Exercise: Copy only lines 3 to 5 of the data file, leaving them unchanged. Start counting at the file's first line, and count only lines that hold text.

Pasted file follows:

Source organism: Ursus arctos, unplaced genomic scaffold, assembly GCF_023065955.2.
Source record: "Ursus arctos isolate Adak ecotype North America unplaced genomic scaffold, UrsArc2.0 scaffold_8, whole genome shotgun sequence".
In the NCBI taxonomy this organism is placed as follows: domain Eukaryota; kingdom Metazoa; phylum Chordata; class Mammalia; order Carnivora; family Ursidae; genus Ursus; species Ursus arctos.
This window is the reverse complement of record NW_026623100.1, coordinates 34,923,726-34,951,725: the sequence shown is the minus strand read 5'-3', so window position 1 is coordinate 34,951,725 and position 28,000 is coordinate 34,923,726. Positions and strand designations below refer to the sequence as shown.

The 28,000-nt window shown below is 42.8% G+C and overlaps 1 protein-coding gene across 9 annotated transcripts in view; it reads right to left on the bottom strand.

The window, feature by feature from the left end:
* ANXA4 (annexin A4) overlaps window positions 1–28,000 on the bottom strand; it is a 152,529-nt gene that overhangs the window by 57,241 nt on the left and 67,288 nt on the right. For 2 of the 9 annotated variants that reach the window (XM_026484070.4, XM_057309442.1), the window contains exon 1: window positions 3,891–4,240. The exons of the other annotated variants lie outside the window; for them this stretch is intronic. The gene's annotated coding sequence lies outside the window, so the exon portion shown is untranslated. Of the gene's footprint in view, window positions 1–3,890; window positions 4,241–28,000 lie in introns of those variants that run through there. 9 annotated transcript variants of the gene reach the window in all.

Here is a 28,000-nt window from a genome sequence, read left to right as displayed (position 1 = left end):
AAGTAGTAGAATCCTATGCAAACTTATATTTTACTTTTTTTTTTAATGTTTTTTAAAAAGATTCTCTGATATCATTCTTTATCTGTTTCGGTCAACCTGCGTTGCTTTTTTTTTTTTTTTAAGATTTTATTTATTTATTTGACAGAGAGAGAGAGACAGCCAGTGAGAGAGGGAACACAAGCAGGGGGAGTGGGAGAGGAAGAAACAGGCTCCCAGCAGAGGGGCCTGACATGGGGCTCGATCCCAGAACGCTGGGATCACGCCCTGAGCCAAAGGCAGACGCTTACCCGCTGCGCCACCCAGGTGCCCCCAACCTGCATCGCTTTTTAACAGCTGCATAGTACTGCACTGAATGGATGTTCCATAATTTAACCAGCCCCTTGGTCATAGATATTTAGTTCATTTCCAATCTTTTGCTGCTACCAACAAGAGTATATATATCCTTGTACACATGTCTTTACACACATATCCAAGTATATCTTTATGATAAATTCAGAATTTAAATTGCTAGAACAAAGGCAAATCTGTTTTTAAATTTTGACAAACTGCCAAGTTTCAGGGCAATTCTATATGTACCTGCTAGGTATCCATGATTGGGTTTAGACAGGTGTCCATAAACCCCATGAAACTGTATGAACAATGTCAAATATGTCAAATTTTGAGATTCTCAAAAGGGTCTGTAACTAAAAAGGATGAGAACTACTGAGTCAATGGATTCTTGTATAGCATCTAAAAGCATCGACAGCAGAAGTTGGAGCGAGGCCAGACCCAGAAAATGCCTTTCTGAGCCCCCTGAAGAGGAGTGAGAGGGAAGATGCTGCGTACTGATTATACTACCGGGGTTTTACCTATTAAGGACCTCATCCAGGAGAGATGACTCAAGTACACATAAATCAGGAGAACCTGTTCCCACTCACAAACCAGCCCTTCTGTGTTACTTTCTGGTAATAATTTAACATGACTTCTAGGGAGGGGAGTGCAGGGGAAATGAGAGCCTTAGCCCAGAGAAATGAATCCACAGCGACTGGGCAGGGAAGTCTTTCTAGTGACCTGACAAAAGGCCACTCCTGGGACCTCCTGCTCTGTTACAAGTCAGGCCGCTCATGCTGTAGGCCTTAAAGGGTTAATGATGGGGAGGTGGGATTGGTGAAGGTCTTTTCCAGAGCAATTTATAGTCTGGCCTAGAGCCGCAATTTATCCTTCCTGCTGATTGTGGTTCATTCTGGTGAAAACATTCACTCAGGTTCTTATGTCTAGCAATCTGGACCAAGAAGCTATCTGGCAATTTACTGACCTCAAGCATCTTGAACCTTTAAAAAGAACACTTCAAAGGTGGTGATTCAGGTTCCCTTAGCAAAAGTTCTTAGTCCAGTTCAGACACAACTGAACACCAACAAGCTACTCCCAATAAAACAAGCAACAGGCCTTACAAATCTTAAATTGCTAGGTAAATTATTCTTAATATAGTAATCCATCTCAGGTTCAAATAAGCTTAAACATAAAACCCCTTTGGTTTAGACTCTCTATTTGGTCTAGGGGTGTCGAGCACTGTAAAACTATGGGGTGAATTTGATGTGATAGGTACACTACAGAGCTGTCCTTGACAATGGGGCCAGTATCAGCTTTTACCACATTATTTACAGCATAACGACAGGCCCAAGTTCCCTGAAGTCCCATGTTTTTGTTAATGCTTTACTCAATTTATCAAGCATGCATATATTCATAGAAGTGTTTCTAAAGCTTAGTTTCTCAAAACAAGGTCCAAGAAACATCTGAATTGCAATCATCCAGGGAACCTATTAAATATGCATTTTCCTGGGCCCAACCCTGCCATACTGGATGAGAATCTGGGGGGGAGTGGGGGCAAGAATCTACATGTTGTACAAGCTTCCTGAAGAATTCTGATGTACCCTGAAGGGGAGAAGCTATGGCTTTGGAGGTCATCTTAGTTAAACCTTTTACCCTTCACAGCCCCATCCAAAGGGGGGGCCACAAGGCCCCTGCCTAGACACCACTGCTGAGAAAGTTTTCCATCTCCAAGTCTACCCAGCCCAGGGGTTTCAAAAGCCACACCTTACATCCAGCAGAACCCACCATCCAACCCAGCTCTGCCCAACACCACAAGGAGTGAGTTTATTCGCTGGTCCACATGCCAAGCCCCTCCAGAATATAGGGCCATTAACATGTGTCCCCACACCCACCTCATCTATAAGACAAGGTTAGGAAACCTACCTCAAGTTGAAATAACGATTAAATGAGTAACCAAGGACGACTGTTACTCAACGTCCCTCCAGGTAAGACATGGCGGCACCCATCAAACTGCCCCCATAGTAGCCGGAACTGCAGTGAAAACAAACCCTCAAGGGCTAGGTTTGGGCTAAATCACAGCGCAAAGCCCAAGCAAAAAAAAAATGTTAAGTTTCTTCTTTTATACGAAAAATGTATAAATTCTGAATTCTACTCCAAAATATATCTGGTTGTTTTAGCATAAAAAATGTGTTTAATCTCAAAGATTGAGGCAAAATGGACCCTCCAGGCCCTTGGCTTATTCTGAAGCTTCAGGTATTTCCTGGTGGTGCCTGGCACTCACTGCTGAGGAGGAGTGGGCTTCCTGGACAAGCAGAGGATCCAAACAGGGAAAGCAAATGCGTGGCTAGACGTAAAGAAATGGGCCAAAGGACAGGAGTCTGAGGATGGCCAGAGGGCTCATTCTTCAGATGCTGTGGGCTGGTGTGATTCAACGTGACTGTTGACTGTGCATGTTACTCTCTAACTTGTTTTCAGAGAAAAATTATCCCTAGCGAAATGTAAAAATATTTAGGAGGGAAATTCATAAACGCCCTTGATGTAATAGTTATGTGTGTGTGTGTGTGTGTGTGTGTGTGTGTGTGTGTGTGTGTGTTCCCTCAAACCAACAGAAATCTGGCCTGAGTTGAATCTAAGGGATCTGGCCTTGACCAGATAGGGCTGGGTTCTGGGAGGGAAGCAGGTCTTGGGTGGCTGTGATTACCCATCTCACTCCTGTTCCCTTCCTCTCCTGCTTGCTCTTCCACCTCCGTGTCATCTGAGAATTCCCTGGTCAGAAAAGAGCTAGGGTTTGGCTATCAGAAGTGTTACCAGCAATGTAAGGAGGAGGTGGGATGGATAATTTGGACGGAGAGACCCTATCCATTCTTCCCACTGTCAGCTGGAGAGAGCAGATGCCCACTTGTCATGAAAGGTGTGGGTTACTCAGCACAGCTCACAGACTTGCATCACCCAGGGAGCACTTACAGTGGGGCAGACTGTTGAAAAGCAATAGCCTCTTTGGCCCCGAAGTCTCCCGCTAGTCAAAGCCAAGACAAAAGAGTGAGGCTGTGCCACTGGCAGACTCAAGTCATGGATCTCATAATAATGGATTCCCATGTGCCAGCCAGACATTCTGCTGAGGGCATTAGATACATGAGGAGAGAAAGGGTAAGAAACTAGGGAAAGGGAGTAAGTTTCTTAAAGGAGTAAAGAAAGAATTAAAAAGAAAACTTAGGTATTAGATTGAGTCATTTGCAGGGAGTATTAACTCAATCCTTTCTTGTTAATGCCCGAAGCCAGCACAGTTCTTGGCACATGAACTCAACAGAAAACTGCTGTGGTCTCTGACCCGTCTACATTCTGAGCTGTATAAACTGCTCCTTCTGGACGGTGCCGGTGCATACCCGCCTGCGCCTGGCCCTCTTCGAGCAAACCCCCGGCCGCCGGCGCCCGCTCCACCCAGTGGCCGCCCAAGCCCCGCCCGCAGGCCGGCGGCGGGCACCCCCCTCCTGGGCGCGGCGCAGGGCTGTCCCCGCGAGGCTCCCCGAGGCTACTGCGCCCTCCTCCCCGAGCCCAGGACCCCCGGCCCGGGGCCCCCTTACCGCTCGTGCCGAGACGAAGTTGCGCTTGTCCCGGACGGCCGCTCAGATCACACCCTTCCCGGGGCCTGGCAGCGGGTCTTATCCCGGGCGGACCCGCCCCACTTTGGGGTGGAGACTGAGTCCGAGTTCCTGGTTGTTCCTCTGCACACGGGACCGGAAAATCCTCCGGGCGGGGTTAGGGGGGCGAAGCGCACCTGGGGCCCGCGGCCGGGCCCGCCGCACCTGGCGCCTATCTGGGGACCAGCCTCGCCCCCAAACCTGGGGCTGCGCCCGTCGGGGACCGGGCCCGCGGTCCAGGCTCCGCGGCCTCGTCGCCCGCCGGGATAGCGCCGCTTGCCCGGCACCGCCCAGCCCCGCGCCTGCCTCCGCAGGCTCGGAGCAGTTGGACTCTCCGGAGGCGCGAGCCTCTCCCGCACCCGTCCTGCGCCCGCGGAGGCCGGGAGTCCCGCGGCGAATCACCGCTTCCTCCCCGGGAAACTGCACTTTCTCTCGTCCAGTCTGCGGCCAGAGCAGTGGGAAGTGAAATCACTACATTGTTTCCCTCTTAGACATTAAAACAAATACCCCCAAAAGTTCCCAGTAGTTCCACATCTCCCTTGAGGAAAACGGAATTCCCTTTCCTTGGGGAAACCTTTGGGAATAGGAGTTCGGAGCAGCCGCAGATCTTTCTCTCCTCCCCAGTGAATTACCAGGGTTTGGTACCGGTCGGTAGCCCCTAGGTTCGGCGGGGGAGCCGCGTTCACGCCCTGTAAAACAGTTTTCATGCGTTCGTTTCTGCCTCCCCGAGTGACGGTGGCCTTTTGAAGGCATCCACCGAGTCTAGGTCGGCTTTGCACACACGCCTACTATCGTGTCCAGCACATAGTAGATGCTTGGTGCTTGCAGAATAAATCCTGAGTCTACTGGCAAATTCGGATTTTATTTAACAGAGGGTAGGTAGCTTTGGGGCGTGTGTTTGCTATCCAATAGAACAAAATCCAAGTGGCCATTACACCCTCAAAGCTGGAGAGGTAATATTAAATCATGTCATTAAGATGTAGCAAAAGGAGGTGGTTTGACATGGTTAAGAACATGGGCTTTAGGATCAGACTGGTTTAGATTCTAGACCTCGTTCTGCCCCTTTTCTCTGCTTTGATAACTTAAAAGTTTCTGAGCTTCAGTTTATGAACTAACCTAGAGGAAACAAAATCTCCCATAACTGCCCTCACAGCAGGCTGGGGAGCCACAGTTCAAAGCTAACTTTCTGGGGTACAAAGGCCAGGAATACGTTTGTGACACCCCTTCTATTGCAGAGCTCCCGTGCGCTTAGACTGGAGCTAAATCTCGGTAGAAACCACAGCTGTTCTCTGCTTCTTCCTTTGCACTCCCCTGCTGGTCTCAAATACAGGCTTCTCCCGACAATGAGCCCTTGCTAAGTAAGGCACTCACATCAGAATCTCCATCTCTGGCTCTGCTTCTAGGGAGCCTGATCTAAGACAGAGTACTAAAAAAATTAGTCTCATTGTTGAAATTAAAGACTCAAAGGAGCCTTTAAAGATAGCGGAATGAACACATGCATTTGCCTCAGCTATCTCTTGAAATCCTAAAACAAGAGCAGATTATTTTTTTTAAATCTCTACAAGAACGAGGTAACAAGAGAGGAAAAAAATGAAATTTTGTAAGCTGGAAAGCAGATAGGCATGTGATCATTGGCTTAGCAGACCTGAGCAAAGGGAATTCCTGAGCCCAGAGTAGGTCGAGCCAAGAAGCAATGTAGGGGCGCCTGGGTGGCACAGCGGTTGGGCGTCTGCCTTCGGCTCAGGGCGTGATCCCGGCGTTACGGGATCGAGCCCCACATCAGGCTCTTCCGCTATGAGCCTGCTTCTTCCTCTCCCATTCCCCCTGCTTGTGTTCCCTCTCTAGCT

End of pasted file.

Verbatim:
In the NCBI taxonomy this organism is placed as follows: domain Eukaryota; kingdom Metazoa; phylum Chordata; class Mammalia; order Carnivora; family Ursidae; genus Ursus; species Ursus arctos.
This window is the reverse complement of record NW_026623100.1, coordinates 34,923,726-34,951,725: the sequence shown is the minus strand read 5'-3', so window position 1 is coordinate 34,951,725 and position 28,000 is coordinate 34,923,726. Positions and strand designations below refer to the sequence as shown.

The 28,000-nt window shown below is 42.8% G+C and overlaps 1 protein-coding gene across 9 annotated transcripts in view; it reads right to left on the bottom strand.